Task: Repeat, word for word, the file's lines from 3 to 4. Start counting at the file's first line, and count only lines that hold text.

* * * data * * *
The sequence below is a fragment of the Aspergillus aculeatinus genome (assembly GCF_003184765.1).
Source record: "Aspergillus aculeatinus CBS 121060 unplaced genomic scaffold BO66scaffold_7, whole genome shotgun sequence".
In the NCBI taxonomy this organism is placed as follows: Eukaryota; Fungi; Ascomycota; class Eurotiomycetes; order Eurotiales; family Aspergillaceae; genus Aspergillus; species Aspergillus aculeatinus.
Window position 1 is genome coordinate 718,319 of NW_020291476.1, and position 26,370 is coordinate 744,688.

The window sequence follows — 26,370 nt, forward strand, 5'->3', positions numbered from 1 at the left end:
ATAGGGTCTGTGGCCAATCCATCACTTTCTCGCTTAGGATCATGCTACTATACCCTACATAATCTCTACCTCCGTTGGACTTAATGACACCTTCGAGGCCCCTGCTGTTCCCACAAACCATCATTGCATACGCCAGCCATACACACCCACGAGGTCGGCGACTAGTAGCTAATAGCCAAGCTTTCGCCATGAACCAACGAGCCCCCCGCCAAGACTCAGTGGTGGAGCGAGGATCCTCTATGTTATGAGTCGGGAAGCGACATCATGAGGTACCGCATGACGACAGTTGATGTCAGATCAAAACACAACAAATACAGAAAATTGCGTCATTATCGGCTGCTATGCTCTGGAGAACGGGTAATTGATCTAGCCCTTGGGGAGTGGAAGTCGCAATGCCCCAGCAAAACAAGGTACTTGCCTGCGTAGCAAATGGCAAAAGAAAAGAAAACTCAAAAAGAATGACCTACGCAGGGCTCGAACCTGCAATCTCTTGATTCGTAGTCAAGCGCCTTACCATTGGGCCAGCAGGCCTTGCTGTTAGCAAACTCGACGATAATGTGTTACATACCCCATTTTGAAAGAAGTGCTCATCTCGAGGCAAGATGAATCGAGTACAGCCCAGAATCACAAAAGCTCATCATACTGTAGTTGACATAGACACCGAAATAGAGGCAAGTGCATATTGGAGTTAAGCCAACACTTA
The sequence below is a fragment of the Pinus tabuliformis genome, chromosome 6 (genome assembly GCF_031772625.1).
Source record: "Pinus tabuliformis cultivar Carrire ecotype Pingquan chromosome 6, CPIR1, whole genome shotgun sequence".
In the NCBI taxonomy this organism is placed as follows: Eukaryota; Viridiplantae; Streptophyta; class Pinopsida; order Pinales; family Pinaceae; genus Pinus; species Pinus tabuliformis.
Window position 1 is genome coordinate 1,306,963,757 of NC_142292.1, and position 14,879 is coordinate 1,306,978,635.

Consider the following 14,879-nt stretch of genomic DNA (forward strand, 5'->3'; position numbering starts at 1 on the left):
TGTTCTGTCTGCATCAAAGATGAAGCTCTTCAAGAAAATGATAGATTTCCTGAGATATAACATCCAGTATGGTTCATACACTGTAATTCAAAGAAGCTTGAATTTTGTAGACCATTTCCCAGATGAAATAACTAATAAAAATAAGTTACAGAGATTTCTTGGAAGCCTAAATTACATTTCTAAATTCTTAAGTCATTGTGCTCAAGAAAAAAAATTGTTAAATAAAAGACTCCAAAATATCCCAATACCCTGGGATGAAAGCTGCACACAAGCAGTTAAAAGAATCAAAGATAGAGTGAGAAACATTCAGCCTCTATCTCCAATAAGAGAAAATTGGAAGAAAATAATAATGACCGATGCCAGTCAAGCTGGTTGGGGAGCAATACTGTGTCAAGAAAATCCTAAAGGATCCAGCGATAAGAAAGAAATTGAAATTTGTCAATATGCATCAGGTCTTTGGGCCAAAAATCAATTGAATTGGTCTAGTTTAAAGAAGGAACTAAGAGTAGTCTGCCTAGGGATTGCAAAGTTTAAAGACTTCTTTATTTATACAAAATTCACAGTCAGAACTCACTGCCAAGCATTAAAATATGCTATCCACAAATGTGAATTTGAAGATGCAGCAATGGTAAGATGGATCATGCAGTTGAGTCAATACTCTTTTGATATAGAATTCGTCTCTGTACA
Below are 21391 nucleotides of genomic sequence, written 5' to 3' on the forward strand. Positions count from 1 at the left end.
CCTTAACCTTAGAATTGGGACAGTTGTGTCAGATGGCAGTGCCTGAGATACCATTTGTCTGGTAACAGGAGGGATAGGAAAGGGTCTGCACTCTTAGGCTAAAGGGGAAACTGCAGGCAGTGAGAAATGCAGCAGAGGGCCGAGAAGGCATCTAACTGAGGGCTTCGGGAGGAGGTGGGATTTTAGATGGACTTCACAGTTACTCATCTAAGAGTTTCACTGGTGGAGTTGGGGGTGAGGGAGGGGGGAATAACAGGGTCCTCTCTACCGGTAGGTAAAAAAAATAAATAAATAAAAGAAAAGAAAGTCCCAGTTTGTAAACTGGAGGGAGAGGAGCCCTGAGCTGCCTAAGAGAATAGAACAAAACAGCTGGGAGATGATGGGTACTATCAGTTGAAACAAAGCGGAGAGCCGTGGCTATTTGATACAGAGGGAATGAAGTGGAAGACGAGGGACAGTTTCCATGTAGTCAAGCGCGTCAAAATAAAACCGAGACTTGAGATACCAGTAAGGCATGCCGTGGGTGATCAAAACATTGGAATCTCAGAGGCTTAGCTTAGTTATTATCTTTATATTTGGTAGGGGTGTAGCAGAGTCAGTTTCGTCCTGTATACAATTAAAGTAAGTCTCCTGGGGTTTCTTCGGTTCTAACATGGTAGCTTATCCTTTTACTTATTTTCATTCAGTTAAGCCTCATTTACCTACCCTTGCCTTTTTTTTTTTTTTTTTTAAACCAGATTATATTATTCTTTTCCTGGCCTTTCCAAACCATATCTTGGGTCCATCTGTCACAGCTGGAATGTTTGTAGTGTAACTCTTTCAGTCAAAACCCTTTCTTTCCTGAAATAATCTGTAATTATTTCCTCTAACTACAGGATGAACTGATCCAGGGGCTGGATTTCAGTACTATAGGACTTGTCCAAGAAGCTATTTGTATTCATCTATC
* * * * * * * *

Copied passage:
In the NCBI taxonomy this organism is placed as follows: Eukaryota; Fungi; Ascomycota; class Eurotiomycetes; order Eurotiales; family Aspergillaceae; genus Aspergillus; species Aspergillus aculeatinus.
Window position 1 is genome coordinate 718,319 of NW_020291476.1, and position 26,370 is coordinate 744,688.